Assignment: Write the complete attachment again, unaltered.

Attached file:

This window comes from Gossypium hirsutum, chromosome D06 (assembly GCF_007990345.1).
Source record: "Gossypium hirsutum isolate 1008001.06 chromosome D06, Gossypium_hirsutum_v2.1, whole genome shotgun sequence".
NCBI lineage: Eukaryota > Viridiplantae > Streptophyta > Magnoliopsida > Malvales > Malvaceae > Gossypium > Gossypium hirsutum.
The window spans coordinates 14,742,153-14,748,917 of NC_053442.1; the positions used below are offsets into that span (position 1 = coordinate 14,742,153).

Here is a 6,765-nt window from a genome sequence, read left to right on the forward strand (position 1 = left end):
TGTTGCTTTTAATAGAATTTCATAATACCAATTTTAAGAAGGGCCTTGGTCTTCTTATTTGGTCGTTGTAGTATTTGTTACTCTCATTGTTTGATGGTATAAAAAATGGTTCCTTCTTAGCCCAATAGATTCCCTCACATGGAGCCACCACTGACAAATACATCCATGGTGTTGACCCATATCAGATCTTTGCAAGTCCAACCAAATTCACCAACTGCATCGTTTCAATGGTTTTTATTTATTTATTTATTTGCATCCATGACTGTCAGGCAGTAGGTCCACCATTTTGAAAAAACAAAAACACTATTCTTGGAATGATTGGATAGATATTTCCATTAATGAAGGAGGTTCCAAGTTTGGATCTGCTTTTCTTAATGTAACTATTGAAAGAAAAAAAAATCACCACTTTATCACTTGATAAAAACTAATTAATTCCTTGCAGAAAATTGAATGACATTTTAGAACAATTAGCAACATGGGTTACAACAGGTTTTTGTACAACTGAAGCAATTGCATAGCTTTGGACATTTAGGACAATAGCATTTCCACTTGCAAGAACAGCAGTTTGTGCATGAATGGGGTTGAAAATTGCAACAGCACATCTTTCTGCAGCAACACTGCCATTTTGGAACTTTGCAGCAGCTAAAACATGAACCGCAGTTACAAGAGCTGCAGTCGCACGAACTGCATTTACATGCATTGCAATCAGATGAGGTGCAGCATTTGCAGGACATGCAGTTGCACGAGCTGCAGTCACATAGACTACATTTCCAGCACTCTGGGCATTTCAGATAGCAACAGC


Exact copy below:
This window comes from Gossypium hirsutum, chromosome D06 (assembly GCF_007990345.1).
Source record: "Gossypium hirsutum isolate 1008001.06 chromosome D06, Gossypium_hirsutum_v2.1, whole genome shotgun sequence".
NCBI lineage: Eukaryota > Viridiplantae > Streptophyta > Magnoliopsida > Malvales > Malvaceae > Gossypium > Gossypium hirsutum.
The window spans coordinates 14,742,153-14,748,917 of NC_053442.1; the positions used below are offsets into that span (position 1 = coordinate 14,742,153).

Here is a 6,765-nt window from a genome sequence, read left to right on the forward strand (position 1 = left end):
TGTTGCTTTTAATAGAATTTCATAATACCAATTTTAAGAAGGGCCTTGGTCTTCTTATTTGGTCGTTGTAGTATTTGTTACTCTCATTGTTTGATGGTATAAAAAATGGTTCCTTCTTAGCCCAATAGATTCCCTCACATGGAGCCACCACTGACAAATACATCCATGGTGTTGACCCATATCAGATCTTTGCAAGTCCAACCAAATTCACCAACTGCATCGTTTCAATGGTTTTTATTTATTTATTTATTTGCATCCATGACTGTCAGGCAGTAGGTCCACCATTTTGAAAAAACAAAAACACTATTCTTGGAATGATTGGATAGATATTTCCATTAATGAAGGAGGTTCCAAGTTTGGATCTGCTTTTCTTAATGTAACTATTGAAAGAAAAAAAAATCACCACTTTATCACTTGATAAAAACTAATTAATTCCTTGCAGAAAATTGAATGACATTTTAGAACAATTAGCAACATGGGTTACAACAGGTTTTTGTACAACTGAAGCAATTGCATAGCTTTGGACATTTAGGACAATAGCATTTCCACTTGCAAGAACAGCAGTTTGTGCATGAATGGGGTTGAAAATTGCAACAGCACATCTTTCTGCAGCAACACTGCCATTTTGGAACTTTGCAGCAGCTAAAACATGAACCGCAGTTACAAGAGCTGCAGTCGCACGAACTGCATTTACATGCATTGCAATCAGATGAGGTGCAGCATTTGCAGGACATGCAGTTGCACGAGCTGCAGTCACATAGACTACATTTCCAGCACTCTGGGCATTTCAGATAGCAACAGC